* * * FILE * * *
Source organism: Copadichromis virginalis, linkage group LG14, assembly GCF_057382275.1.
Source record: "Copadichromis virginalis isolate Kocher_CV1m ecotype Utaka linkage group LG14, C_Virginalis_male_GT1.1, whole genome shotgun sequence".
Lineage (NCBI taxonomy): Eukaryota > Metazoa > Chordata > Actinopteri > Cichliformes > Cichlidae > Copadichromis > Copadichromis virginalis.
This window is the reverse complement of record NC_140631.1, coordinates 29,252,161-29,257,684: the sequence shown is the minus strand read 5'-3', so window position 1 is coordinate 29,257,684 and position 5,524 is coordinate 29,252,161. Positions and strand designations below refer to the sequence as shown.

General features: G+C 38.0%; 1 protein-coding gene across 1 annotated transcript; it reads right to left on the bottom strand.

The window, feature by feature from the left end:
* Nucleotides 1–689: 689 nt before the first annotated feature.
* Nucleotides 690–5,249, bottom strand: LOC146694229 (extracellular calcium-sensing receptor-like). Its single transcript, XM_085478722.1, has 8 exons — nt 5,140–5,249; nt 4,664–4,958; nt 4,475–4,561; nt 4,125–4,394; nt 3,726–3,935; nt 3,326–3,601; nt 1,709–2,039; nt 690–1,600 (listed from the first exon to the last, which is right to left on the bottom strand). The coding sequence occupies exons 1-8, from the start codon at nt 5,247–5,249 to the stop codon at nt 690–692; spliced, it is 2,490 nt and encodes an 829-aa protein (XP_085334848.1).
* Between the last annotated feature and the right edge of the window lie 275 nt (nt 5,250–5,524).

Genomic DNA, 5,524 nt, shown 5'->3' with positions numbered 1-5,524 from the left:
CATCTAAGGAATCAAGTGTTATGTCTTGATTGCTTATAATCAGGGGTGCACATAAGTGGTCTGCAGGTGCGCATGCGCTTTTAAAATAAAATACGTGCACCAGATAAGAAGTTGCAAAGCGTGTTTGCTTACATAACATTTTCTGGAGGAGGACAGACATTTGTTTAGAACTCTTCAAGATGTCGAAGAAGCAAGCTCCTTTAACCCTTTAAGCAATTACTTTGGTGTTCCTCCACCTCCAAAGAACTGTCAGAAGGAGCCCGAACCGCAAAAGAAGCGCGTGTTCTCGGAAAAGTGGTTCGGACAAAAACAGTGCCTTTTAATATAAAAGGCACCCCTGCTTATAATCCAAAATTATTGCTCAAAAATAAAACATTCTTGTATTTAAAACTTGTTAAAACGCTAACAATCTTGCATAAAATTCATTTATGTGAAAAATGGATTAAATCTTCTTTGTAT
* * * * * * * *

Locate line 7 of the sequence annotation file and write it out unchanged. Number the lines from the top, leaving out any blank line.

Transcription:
* Nucleotides 1–689: 689 nt before the first annotated feature.